"Just as you have seen a stone cut out from a mountain without hands and [have seen it]grind to powder the earthenware, the iron, the brass, the silver, and the gold, [so] the great God has signified(ESHMANE) to the king what will occur in the latter days.
"The revelation is not abstract but
pictorial. The king saw a huge statue composed of four sections
of different metals: gold, silver. bronze, and iron. The statue
was smashed by a rock that grew until it became a mountain
filling the earth. Daniel recounts the symbolic vision seen by
the king and then interprets it: each section of the colossus
represented a major world kingdom, the last of which would be
defeated and replaced by God's eternal kingdom. The LXX
translator probably chose [semaino] to render "make known"
to underscore the precise kind of communication under discussion,
which was symbolic communication. [semaino] can overlap with the
more general and absractt idea of "make known" in the
sense of "indicate," "declare," "be
manifest." But its more concrete and at least equally common
sense is "show by a sign," "give (or make) signs (or
signals)," or "signify" (thel ast translation is
used in Douay,KJV,and NASB margin in Rev.1.1.[semaino]typically
has this idea of symbolic communication when it is not used in
the general sense of "make known." Both the abstract
and concrete senses are found in the LXX. Of its five other NT
occurrences, two have the sense of "make known" (Act 11:28;
25:27), though one (Acts 11:28) )May have the nuance of symbolic
information (if it is parallel with the prophetic mode of
symbolic revelation by the same prophet in Act,,, 21:10-11);
three others are in John's Gospel where it summarizes Jesus'
pictorial description of crucifixion (John 12:33; 18:32; 21:19).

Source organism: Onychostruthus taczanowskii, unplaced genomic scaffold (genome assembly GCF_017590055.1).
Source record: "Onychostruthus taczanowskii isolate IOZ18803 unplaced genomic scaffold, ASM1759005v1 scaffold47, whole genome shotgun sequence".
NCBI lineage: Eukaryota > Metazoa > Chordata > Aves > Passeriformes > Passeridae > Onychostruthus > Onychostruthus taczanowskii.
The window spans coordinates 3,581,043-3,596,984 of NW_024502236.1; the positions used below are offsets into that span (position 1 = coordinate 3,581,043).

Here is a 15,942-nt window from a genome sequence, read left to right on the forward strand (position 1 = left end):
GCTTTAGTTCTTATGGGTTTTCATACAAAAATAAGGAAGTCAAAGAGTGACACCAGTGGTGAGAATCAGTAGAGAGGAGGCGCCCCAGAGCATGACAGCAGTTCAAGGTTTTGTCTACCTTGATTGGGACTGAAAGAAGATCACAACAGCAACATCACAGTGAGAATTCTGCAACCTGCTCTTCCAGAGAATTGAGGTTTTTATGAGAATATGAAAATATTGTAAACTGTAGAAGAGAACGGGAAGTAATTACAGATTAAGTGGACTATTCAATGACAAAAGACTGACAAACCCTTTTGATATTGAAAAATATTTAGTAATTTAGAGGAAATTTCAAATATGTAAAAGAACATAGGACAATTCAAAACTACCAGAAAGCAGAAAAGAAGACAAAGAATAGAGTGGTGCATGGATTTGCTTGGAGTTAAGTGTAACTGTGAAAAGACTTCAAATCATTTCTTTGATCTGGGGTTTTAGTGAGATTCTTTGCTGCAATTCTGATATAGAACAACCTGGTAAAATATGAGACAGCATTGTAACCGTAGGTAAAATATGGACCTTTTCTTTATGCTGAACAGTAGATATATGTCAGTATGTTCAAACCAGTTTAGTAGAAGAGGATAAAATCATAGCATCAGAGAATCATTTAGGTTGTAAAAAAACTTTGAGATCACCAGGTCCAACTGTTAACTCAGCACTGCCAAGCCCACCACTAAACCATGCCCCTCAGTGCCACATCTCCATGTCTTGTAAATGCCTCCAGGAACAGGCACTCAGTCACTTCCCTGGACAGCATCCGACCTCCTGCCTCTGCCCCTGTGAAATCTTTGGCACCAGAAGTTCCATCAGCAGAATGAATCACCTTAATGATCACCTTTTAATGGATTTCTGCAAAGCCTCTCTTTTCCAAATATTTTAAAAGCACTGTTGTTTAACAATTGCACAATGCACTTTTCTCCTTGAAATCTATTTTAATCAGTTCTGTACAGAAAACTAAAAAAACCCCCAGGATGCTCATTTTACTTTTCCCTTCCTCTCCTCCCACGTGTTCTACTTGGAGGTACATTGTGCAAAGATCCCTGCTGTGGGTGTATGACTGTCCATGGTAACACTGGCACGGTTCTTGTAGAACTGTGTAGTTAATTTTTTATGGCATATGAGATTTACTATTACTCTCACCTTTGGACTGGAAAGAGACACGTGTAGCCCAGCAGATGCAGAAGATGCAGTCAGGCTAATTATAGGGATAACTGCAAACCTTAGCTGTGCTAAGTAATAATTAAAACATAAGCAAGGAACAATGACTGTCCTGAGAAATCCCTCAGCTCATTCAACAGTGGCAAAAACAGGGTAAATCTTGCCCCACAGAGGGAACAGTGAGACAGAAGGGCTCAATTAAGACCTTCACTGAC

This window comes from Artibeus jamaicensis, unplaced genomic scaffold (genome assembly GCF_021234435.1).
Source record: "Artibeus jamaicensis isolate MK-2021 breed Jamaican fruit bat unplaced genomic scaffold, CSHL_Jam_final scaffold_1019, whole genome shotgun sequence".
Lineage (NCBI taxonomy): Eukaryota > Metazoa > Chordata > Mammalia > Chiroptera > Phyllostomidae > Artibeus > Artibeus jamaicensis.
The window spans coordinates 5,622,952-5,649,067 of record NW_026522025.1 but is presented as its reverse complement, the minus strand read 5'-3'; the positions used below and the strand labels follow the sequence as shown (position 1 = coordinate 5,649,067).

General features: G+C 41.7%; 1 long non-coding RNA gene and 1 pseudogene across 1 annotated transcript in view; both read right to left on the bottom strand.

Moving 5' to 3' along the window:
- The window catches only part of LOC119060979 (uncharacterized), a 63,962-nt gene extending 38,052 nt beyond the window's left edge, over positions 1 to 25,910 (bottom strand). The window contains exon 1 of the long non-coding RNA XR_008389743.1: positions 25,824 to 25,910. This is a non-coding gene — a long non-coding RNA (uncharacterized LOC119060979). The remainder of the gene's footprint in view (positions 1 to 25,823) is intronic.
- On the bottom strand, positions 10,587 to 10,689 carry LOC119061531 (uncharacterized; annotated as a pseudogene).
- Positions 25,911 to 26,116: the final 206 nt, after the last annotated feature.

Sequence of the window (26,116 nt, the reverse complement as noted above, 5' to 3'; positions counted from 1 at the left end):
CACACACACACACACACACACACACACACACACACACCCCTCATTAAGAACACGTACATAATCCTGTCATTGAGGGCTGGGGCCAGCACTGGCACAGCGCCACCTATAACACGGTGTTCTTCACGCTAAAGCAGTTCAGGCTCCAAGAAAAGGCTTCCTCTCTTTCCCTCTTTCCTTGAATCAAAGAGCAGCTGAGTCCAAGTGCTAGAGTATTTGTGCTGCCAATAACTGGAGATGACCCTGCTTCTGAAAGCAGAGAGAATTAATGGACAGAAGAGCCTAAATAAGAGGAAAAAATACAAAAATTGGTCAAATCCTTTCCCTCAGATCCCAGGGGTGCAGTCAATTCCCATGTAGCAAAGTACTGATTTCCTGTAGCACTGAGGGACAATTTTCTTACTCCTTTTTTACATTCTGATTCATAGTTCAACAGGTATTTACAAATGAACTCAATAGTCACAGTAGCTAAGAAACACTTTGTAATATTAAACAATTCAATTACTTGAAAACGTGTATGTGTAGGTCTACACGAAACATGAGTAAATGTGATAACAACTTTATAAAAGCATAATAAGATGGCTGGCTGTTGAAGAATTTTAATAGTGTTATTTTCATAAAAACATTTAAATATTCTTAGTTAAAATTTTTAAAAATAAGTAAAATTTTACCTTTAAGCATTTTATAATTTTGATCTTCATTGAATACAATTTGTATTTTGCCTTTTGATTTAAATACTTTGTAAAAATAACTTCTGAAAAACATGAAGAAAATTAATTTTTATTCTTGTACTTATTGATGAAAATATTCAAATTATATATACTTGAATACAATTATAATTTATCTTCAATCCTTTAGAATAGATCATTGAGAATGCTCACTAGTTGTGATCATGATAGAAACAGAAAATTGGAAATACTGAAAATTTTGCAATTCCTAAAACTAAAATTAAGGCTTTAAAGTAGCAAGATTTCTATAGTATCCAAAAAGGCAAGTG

The Gospel writers use the cognate noun semeion repeatedly to
refer to Jesus' miracles as outward "signs" or "symbols"
of his attributes and mission.
"The symbolic use of [semaino] in Daniel 2 defines the use in Rev. 1:1 as referring to symbolic communication and not mere general conveyance of information. Therefore, John's choice of [semaino] over [gnorizo] ("make nown") is not haphazard but intentional. Regardless of which Aramaic or Greek word or version is in view, however, the allusion to Dan. 2:28-30,45 indicates that a symbolic vision and its interpretation is going to be part of the warp and woof of the means of communication throughout Revelation. This conclusion is based on the supposition that John uses OT references with significant degrees of awareness of OT context, for which I will argue later.
"That[semaino] means "communicate by symbols" in Rev.1.1 is confirmed also by the paralllel use of [deixnumi]("show") in the first clause of v.1: "The revelation of Jesus Christ, which God gave him to show to his servants." This word "show" is not a synonym with other words meaning "make known," though it could be used in that manner in other contexts. Rather, it refers here to a revelation through the medium of symbolic heavenly visions communicated through an angel. That [deixnumi] means "show" is clarified from the other seven uses of the verb in the book, in which it clearly has that sense(4.1; 17:1; 21:9-10; 22:1,6,8). In each, a symbolic vision is what is "shown," and John notes that he "saw" these pictorial revelations. (e.g., 17:3,6; 21:22; 22:8). The section of visions is punctuated throughout by the refrain "and I saw"[kai eidon]. It is fitting that [semaino]is parallel with [deixnumi] in 1:1, since virtually the same parallel is observable between [deloo] ("show" or "reveal") and [semaino] in Dan.2:28-30(LXX)."- G.K.Beale, The Book of Revelation; The New International Greek Testament Commentary(NIGTC). pp50-52.
"Esemanen is a modification of deixai [show], indicative of the signs employed, the symbolical representation"-John Peter Lange, Commentary on the Holy Scriptures, Grand Rapids: Zondervan, n.d.
Marvin Vincent observes: "The word is appropriate to the symbolical character of the revelation, and so in John xii.33, where Christ predicts the mode of his death in a figure."-Word Studies in the New Testament, Vol.2, p408.
Liddell-Scotts' Leixcon gives as its first meaning "show by a sign..."
Edward McDowell writes: "The author implies that the message he has received is being given to his readers under sign or symbols. Attention to this fact should save us of crass literalism in interpreting the message of the book. The Meaning and Message of the Book of Revelation, Nashville, Broadman Press, 1951, p.24
William F. Beck in his The Holy Bible: An American Translation translates:
"....and by way of symbols sent the message..."
J.B.Rotherham in his Emphasised Bible translates:
"...and he showed them by signs..."